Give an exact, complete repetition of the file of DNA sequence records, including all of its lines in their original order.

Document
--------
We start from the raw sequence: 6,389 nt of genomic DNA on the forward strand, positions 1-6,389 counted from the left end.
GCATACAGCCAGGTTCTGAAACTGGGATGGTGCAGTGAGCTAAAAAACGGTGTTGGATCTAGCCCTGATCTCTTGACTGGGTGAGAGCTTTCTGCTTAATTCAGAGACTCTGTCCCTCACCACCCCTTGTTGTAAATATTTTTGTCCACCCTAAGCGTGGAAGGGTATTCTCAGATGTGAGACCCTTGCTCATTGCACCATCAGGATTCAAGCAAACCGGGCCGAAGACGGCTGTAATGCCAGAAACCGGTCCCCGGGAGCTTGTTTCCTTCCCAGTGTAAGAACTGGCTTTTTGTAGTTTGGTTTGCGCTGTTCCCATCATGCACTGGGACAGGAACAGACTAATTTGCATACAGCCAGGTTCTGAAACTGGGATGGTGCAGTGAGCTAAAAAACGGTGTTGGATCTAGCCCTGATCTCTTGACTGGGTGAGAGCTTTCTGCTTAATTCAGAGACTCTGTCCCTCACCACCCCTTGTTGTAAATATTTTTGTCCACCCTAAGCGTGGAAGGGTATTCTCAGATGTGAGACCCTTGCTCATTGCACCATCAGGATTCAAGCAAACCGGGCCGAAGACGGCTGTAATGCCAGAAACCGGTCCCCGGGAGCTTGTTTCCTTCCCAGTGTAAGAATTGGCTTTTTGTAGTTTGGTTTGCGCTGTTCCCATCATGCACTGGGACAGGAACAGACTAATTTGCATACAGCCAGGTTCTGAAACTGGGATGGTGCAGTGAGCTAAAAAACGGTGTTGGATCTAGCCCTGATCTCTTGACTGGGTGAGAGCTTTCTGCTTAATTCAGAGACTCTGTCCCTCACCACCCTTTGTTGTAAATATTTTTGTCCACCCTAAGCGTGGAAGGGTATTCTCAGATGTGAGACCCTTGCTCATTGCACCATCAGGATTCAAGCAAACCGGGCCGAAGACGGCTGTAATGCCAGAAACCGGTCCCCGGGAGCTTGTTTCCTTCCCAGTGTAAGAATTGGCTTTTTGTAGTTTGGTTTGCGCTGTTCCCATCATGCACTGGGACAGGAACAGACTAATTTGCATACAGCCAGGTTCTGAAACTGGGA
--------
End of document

We start from the raw sequence: 6,389 nt of genomic DNA on the forward strand, positions 1-6,389 counted from the left end.
GCATACAGCCAGGTTCTGAAACTGGGATGGTGCAGTGAGCTAAAAAACGGTGTTGGATCTAGCCCTGATCTCTTGACTGGGTGAGAGCTTTCTGCTTAATTCAGAGACTCTGTCCCTCACCACCCCTTGTTGTAAATATTTTTGTCCACCCTAAGCGTGGAAGGGTATTCTCAGATGTGAGACCCTTGCTCATTGCACCATCAGGATTCAAGCAAACCGGGCCGAAGACGGCTGTAATGCCAGAAACCGGTCCCCGGGAGCTTGTTTCCTTCCCAGTGTAAGAACTGGCTTTTTGTAGTTTGGTTTGCGCTGTTCCCATCATGCACTGGGACAGGAACAGACTAATTTGCATACAGCCAGGTTCTGAAACTGGGATGGTGCAGTGAGCTAAAAAACGGTGTTGGATCTAGCCCTGATCTCTTGACTGGGTGAGAGCTTTCTGCTTAATTCAGAGACTCTGTCCCTCACCACCCCTTGTTGTAAATATTTTTGTCCACCCTAAGCGTGGAAGGGTATTCTCAGATGTGAGACCCTTGCTCATTGCACCATCAGGATTCAAGCAAACCGGGCCGAAGACGGCTGTAATGCCAGAAACCGGTCCCCGGGAGCTTGTTTCCTTCCCAGTGTAAGAATTGGCTTTTTGTAGTTTGGTTTGCGCTGTTCCCATCATGCACTGGGACAGGAACAGACTAATTTGCATACAGCCAGGTTCTGAAACTGGGATGGTGCAGTGAGCTAAAAAACGGTGTTGGATCTAGCCCTGATCTCTTGACTGGGTGAGAGCTTTCTGCTTAATTCAGAGACTCTGTCCCTCACCACCCTTTGTTGTAAATATTTTTGTCCACCCTAAGCGTGGAAGGGTATTCTCAGATGTGAGACCCTTGCTCATTGCACCATCAGGATTCAAGCAAACCGGGCCGAAGACGGCTGTAATGCCAGAAACCGGTCCCCGGGAGCTTGTTTCCTTCCCAGTGTAAGAATTGGCTTTTTGTAGTTTGGTTTGCGCTGTTCCCATCATGCACTGGGACAGGAACAGACTAATTTGCATACAGCCAGGTTCTGAAACTGGGA